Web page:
MooseMoose — Moose (Alces alces) is the North American name for the largest extant species in the deer family. The same animal is called the Elk in Europe. The name moose is derived from the Algonquian Eastern Abnaki name moz, meaning “he trims, shaves”. Moose are distinguished by the palmate antlers of the males; other members of the family have antlers with a “twig-like” configuration. The name Elk is applied, in North America, to the second largest deer species – an animal also called the wapiti. Moose are hunted as a game species.

Moose typically inhabit boreal and mixed deciduous forests of the Northern Hemisphere in temperate to subarctic climates. In North America, that includes almost all of Canada, most of central and western Alaska, much of New England, the upper Rocky Mountains, Northeastern Minnesota, and Michigan’s Upper Peninsula and Isle Royale in Lake Superior. Small but present moose populations have been verified as far south as the mountains of Colorado. Moose have been successfully introduced on the island of Newfoundland in 1904 where they are now the dominant ungulate, and somewhat less successfully on Anticosti Island in the Gulf of St. Lawrence. Ten moose were also introduced in Fiordland, New Zealand in 1910, but they were thought to have died off. Nevertheless, there have been reported sightings that were thought to be false until moose hair samples were found by a New Zealand scientist in 2002.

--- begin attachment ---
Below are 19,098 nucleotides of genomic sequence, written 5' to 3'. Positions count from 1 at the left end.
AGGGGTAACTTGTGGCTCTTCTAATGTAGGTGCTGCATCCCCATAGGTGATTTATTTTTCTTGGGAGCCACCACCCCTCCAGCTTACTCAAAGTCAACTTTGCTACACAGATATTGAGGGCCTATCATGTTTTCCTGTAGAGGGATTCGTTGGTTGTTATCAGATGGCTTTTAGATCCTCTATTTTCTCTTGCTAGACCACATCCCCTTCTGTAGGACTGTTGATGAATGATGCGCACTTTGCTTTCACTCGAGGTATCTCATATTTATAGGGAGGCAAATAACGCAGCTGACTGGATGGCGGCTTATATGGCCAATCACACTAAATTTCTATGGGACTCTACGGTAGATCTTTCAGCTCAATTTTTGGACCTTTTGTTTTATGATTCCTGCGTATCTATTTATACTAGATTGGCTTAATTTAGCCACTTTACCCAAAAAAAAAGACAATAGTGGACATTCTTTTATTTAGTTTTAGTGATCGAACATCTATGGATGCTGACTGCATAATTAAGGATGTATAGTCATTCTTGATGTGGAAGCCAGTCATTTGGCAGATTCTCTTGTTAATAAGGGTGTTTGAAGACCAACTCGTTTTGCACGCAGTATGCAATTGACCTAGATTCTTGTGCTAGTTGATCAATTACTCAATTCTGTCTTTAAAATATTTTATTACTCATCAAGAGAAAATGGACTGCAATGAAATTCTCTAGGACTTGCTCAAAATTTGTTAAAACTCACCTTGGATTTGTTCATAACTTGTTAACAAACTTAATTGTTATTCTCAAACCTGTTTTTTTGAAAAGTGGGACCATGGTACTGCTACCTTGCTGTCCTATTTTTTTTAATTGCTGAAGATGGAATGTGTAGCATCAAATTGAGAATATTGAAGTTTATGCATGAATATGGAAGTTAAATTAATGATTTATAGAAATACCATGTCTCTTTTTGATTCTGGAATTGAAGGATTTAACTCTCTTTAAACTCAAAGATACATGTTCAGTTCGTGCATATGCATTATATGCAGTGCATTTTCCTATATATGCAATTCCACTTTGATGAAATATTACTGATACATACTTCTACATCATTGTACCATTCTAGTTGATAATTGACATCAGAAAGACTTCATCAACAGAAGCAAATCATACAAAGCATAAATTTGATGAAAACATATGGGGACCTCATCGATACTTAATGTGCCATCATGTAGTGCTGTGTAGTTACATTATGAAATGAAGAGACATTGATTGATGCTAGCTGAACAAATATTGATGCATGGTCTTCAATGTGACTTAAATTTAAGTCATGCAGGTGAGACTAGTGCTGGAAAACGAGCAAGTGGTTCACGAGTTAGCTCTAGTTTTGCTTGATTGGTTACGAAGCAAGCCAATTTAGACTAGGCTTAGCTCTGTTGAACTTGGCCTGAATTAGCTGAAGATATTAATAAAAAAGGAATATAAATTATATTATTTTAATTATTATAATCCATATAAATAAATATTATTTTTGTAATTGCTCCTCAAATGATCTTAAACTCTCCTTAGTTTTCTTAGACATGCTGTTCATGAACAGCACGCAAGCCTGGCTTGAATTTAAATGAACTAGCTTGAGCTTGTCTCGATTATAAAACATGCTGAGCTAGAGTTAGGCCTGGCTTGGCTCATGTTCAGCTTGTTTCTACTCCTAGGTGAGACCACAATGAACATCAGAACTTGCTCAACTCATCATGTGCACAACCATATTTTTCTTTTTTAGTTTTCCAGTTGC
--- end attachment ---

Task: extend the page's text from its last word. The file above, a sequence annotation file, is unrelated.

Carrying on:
The male’s antlers arise as cylindrical beams projecting on each side at right angles to the midline of the skull, which after a short distance divide in a fork-like manner. The lower prong of this fork may be either simple, or divided into two or three tines, with some flattening.

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